Toshiba BG4 1TB NVMe SSD Review – What the Future Holds

Want to look into the future just a bit?  The picture below shows the latest Toshiba BG4 NVMe 1TB Client SSD and it is just about the same size as an SD card.  To the left and not a competitor brand, we have the Lexar 1TB SDXC card and it reaches great speeds of 95MB/s….which is pretty much it for typical SD card use in the world today.  Both are able to store industry high capacities of 1TB, however, it is the speed that sets them apart, which is rather shameful actually.

The Lexar 633x maxes out at 95MB/s because it is an SDXC card and that is the industry standard. Digital equipment that uses these cards has yet to catch up. The Toshiba BG4, which is actually smaller than the SD card, is capable of an industry leading speed of 2.3GB/s, all this from a single package design.  Imagine this replacing the SD card in your DSLR camera.  Ever get nailed by a full buffer at just the wrong time while shooting a wedding?  The cause of this has to do with the fact that pictures cannot be moved to storage quick enough.  The fact is that integrating the BG4 in any camera would revolutionize the industry, especially for camera professionals.  Pictures could be taken and stored 23 times faster.

Now imagine other possibilities… Motherboard integration on computers….an all in one design with speedy SSD and 1TB of storage.  Smartphones, drones, video surveillance… this is just a bit larger than a quarter and could be embedded just about anywhere.  For our review, however, this Toshiba BG4 1TB NVMe SSD is being looked at as a client SSD for ultrabooks and other typical consumer applications.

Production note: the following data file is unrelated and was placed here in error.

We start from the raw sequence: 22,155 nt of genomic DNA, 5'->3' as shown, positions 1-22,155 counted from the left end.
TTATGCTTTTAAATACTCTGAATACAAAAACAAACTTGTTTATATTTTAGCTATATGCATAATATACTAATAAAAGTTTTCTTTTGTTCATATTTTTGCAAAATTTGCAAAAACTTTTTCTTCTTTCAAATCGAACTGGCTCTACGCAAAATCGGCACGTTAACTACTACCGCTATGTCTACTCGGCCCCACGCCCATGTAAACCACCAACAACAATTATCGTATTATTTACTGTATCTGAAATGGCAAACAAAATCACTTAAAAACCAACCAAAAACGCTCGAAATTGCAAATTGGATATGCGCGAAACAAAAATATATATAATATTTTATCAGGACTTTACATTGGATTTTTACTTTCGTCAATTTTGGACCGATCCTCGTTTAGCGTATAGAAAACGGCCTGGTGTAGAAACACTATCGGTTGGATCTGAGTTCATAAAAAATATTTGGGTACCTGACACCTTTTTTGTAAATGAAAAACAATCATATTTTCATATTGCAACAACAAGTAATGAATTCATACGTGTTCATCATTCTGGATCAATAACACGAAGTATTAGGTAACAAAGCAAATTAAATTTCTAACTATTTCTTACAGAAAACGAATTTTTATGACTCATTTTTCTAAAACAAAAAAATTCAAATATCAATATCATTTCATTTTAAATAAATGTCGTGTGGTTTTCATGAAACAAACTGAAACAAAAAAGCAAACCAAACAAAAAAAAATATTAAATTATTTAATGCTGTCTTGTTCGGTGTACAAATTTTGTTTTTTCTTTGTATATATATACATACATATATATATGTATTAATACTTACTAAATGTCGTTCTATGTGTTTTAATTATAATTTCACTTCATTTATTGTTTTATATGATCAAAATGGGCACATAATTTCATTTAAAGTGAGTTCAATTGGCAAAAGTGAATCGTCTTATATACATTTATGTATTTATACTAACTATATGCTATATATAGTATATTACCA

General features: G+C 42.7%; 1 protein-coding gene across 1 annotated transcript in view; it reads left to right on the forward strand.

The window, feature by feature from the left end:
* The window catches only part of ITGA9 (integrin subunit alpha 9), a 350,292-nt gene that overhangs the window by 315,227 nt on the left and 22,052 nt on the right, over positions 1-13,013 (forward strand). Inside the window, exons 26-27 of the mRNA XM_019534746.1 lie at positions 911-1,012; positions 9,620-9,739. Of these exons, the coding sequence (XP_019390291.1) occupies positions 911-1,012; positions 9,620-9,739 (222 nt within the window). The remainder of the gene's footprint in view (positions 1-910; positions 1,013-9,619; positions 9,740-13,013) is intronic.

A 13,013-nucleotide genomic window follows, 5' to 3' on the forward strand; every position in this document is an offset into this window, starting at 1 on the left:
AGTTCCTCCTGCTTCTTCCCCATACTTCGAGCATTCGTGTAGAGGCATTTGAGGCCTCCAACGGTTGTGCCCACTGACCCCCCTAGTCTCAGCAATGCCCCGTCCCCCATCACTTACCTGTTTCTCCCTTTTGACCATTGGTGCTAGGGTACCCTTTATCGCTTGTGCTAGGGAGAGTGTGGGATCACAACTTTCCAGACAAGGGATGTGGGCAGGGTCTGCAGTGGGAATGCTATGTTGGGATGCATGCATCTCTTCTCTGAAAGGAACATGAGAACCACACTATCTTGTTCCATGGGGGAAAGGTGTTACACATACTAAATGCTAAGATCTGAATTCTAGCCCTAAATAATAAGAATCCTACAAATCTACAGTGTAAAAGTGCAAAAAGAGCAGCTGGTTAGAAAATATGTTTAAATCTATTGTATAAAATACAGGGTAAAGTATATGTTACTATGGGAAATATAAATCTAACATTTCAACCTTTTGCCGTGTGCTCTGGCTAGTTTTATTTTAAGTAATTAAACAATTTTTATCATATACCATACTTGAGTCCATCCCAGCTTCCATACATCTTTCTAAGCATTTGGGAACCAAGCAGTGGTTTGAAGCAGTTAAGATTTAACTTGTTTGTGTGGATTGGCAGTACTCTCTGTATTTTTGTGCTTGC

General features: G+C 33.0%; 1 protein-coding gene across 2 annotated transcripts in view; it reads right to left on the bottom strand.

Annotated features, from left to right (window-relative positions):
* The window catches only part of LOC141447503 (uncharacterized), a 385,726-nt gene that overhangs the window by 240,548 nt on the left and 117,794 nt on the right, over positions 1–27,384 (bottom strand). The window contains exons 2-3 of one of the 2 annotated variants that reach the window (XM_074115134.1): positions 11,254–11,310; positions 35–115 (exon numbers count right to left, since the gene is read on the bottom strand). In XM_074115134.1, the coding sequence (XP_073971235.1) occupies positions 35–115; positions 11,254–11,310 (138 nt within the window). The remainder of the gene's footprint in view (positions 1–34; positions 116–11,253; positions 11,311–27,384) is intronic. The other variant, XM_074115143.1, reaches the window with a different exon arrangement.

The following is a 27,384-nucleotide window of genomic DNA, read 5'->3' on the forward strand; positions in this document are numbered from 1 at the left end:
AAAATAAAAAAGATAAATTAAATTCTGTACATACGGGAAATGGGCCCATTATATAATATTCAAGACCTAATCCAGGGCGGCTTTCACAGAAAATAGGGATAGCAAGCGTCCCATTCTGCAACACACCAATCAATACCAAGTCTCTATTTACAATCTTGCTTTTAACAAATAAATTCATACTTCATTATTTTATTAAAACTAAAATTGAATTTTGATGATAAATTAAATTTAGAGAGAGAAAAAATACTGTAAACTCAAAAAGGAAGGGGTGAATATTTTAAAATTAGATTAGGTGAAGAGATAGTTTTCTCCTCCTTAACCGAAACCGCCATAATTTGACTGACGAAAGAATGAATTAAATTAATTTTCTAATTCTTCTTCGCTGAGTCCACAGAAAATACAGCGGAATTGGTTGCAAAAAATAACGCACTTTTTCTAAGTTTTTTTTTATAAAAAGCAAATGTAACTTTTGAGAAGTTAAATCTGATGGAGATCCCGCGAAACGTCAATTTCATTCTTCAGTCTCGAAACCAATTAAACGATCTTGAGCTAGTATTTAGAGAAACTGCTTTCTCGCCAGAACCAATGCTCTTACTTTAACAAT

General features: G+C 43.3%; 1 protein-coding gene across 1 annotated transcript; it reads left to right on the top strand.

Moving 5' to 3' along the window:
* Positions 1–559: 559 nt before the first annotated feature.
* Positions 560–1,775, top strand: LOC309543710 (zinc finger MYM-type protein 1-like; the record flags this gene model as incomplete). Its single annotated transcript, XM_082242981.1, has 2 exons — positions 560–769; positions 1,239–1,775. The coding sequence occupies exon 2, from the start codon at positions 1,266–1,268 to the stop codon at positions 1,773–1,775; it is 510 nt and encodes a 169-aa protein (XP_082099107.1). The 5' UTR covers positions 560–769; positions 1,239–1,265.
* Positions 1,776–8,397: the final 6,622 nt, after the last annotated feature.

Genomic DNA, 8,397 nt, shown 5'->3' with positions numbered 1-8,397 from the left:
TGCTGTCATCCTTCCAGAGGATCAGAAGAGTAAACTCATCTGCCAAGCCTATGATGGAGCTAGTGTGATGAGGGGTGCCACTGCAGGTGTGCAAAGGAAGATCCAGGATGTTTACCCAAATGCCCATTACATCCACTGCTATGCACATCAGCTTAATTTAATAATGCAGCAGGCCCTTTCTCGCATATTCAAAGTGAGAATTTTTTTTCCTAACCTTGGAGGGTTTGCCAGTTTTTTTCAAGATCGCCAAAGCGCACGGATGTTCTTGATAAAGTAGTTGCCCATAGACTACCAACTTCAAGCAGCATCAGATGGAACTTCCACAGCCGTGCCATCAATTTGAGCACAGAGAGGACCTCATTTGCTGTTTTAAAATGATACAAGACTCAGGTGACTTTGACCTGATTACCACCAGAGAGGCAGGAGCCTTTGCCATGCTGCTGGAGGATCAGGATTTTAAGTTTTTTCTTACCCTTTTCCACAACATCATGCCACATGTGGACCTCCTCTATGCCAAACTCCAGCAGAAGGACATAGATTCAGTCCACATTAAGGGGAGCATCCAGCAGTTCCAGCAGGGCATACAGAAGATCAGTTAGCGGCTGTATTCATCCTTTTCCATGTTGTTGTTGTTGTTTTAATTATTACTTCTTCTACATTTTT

INTRODUCING THE TOSHIBA BG4

The Toshiba BG4 Client SSD is available in capacities of 128, 256, 512GB  and 1TB and is a M.2 2230 (30mm) form factor SSD.  It is only 30 mm long.  It is of a single package design which means the SSD controller, the 1TB of 96-layer BiCS 4 NAND flash memory and any buffer are all contained within a single chip, along with firmware.  That chip is situated on a PCB and connects to the board by a BGA (ball grid array)  hence the naming convention of BG4.

Performance increases with capacity and the 1TB version we are testing today is rated at  2.3GB/s read, 1.8GB/s write, 330K IOPS read and 190K IOPS write at low 4K disk access with an active power usage of up to 3.7W. In contrast read performance doesn’t change much on the lowest volume 128GB version at 2GB/s, but performance drops to 800MB/s and IOPS drop to 200K read and 150K write.  This of course is no concern to the typical PC user as they very rarely, if ever, do anything that requires the SSD to truly prove its ability.

The BG4 is a SED (self-encrypting drive) which has full support for Opal 2.01 security protocol.  It is a PCIe 3.1a SSD that uses the latest NVMe 1.3 protocol and its exact measurements are 30mm x 20mm x 2.38mm, with a total weight of 2.6 grams.

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Dave
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Dave

Wow! Now if we could only get micro SD and SD cards with even just half of this kind of performance. Maybe a new architecture will come about to replace the current woefully slow (especially at random 4K) architecture of micro SD cards and SD cards.
The world of storage is obviously evolving though.

Thanks for the review Les.

renosablast
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renosablast

Interesting how in ATTO the read speeds peak at 128kb queue length, and taper off after that as queue length increases